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I-70 Gardens
Published:
May/Jun 2004

Above: The Kaeser Maze at the Misosuri Botanical Garden./Missouri Division of Tourism photo

Left: The focal point of the Missouri Botanical Garden in St. Louis is the Climatron,® a geodesic dome that is home to a tropical paradise. Jack Jennings photo

Below: Visitors to Powell Gardens near Kansas City enjoying some of the thousands of blooms scattered around the beautiful property. Missouri Division of Tourism photo

Before You Go
For more information, contact:

• White River Gardens, (317) 630-2001, www.whiterivergardens.com;

• Missouri Botanical Garden, (314) 577-9400, www.mobot.org;

• Powell Gardens, (816) 697-2600, www.powellgardens.org.

Stop by your nearest AAA service office for maps, reservations, TripTiks and TourBook guides. View a list of offices.

Order free information through the Reader Service Card online. Click on Reader Resources.

Interstate 70 links three spectacular Botanical Gardens in Missouri, Indiana
By Janice M. Kresin

Signs of spring surround us–budding bulbs, flowering redbuds and greening trees. As spring fever blossoms, indulge in the show put on by Mother Nature by going for a drive.

As a major east-west corridor, Interstate 70 speeds travelers through the Midwest. But consider taking time out to stop and smell the roses–and the daffodils, azaleas and wildflowers. There’s plenty of opportunity to explore gardens less than 30 miles from the interstate.

Botanical bliss

Visitors to Indianapolis won’t want to miss White River Gardens, which sits adjacent to the Indianapolis Zoo as part of White River State Park.

During the late-spring and summer months, five outdoor gardens–design, sun, shade, water and wedding–are the highlight of the exhibition.

Visitors enter through the Bud Schaefer Rotunda, which showcases a massive 360-degree mural with a whimsical gardening theme. From there, visitors may enter the Hilbert Conservatory, home to butterflies now through summer.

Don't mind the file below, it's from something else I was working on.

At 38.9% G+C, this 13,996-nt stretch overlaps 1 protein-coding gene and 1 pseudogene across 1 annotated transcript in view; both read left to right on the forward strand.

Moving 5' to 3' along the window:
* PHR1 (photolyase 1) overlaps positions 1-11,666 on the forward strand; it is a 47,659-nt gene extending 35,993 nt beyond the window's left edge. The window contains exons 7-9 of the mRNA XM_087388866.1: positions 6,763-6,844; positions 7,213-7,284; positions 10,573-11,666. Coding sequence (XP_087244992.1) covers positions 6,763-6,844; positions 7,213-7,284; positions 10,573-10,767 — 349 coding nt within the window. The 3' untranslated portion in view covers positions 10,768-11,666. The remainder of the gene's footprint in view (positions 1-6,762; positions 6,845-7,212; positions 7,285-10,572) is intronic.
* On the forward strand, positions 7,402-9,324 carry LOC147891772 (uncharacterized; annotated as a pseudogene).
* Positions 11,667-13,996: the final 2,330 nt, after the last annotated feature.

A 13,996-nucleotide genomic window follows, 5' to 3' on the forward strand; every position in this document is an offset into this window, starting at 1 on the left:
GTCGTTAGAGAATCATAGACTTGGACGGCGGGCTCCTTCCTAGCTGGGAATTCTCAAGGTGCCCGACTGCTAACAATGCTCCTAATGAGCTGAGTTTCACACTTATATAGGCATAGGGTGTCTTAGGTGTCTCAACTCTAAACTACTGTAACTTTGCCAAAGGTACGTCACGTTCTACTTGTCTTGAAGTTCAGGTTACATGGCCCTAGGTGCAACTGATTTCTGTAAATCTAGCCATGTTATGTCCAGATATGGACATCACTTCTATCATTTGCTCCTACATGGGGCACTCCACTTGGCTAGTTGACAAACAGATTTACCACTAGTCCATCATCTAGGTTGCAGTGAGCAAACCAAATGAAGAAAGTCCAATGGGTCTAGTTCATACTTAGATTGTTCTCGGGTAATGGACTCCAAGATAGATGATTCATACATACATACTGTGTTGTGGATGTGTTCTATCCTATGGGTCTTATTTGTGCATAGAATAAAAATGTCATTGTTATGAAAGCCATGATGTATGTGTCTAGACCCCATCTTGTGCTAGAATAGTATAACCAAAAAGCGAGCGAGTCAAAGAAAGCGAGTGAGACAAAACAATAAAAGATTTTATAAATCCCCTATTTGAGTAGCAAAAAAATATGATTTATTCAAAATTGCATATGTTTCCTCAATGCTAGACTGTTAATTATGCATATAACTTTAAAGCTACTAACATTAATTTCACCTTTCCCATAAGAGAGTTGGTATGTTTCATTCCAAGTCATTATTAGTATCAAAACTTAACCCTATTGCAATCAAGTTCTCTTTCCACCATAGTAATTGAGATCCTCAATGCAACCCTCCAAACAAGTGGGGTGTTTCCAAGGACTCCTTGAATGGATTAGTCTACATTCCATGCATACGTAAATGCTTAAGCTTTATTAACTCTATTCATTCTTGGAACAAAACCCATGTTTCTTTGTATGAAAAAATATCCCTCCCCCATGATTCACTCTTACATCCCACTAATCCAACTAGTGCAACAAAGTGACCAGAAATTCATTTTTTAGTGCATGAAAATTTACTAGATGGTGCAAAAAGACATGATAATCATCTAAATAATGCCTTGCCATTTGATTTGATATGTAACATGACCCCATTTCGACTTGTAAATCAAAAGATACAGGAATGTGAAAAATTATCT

More than 800 wildflowers make their debut each spring in the shade garden. In summer, the design garden gets most of the attention. Made up of 12 garden rooms, the design garden was created as an educational, as well as aesthetic, tool. Bands of flowers with different colors and textures are interwoven to showcase patterns. Other rooms highlight symmetry, sculpture and layering techniques. All ideas can be tried in the visitors’ home gardens.
T
he White River Gardens are open in May on weekdays from 9 a.m.–4 p.m. and weekends from 9 a.m.–5 p.m. During the summer, hours are 9 a.m.–5 p.m. weekdays and 9 a.m.–6 p.m. on weekends. Prices are $7 for adults; $6 for youth and seniors. Children age 1 and younger are free. Combo tickets with Zoo admission are available.

Historic gardens

Further west along I-70 in St. Louis is a highly acclaimed botanical garden worth adding to any trip itinerary.

The Missouri Botanical Garden is a National Historic Landmark that features many spectacular gardens and three notable conservatories. One of those, the Linnean House, is the oldest continuously operating greenhouse conservatory in the United States. It was named for Carl Linnaeus, who developed the scientific system for naming plants and animals.

The signature element of the site is its Climatron® conservatory, a geodesic dome that holds a tropical paradise inside. Waterfalls, food-producing plants, water gardens and unique species delight all the senses. Guests wander through canopies of cacao trees (which provide the base for chocolate), bamboo, coffee and banana trees.

The outdoor gardens are equally remarkable. A highlight is the Japanese
garden, part of the international display that also features German, English and Chinese gardens.

The Japanese garden provides a tranquil retreat with spiritual significance. Its Japanese name–“Seiwa-en”–means “garden of pure, clear harmony and peace.”